Forest Research Institut Baden-Württemberg (FVA)
Department of forest economics
Tel: +49 761 4018 231
Fax: +49 761 4018 333
|Crisis Management Handbook|
Friday evening, the Evergreen forestry enterprise’s media spokesperson’s cell phone rings. It is the editor of the “Bush” radio station. On Sunday a big storm is coming and he needs to interview someone “from the forest” for a breakfast radio programme at 8.00am on Monday morning. And how would you respond to this question? If you can answer with “No problem, I know someone” then you will probably find nothing new here. But if your answer is “No comment” then please read on…
Most forestry crises are not of interest to the general public. But others, such as supra-regional storms and large forest fires, can provoke great interest and stir up emotions. Along with specific forestry crises, fraud, mismanagement or accidents can similarly trigger increased attention from interest groups and the public. If communications are discontinued in dicey situations or a flippant “No comment” is given to media correspondents, it gives the impression that something is being hidden. Moreover, according to the State Press Law, authorities are obligated to provide information to the press. By acting passively one leaves the field open to others and has absolutely no influence on how the event is reported.
|Fig. 1: Storm thrown timber. Now what? Photo: FVA|
Critical situations occur again and again. Often unexpected, sometimes gradual, all types of crises require communicating. Trust, credibility and transparency are important components of cooperating and coexisting with the public, customers and partners as well as with ones own staff. These virtues can be easily squandered by the wrong message or action or providing information too late. Therefore, communication in a crisis requires clear lines of responsibility and competency and must be consistent, open and honest.
The goal of crisis communication is to provide rapid, honest and transparent information to the public, media, customers, partners and ones own staff. By means of active and proactive reporting, we shape and control the information and opinion forming process ourselves. Trust and credibility is retained and strengthened through appropriate actions. With passive and defensive behaviour, or if there is no reporting at all, then “third parties” deliver the relevant information and others shape public opinion. This passive attitude puts one under pressure to provide correct information or to justify oneself instead of setting the tone oneself.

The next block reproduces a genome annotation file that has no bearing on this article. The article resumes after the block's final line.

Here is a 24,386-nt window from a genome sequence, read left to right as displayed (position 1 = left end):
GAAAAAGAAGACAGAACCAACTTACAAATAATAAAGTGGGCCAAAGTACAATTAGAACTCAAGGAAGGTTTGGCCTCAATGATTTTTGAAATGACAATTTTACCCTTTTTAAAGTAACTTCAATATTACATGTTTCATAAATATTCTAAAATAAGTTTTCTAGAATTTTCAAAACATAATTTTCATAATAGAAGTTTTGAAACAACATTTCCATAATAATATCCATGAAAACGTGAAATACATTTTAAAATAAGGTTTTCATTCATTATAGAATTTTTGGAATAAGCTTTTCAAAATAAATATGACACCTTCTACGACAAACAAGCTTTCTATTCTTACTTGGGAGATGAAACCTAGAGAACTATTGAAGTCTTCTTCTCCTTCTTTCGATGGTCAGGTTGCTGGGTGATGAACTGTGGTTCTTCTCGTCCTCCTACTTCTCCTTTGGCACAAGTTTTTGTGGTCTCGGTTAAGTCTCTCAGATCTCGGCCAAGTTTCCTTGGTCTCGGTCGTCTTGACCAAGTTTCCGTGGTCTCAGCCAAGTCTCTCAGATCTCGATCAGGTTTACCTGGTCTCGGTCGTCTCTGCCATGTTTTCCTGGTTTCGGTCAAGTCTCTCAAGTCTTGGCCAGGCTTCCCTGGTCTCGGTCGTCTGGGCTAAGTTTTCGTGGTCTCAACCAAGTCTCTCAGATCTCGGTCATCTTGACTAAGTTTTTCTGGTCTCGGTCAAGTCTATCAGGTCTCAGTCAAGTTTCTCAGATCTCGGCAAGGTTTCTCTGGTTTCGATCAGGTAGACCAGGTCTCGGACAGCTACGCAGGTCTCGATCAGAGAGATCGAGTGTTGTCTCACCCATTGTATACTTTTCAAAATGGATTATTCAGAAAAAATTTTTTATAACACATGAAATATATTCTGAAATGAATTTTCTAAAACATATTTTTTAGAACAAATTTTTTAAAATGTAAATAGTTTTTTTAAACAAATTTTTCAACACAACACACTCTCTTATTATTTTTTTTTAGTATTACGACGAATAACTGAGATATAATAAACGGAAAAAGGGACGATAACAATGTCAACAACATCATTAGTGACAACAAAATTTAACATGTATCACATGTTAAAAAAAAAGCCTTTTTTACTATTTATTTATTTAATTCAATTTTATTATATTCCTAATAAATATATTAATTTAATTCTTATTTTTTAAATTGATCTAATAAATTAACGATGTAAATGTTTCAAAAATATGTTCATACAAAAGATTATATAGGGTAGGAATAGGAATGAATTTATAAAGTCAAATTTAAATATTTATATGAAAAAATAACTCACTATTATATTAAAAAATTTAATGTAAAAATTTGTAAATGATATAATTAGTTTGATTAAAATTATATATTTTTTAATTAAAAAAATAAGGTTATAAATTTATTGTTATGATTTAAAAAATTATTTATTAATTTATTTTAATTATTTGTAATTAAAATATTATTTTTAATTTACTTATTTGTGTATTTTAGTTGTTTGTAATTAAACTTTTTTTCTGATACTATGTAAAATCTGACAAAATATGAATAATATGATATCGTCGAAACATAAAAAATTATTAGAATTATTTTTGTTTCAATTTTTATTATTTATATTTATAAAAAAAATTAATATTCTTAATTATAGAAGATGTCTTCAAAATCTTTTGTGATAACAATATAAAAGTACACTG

Fig. 2: Don’t be afraid of the
microphone. Photo: FVA/Kaulfuß
Basically all crises run a similar media course. At the onset of a crisis, there is a great deal of interest within the first week. In this first phase the media, in part, reports with sensational headlines. When there is a lot of interest, this is followed by background reports about the issue. If conflicting statements or a “crisis” in the crisis management appears during this phase (about 2 weeks), then these are given a lot of attention, the media investigates further and the crisis phase is extended.
Afterwards interest gradually wanes. At this point the media reports on background information and the consequences of the event. Then the topic disappears again from the media or only appears in specialist magazines.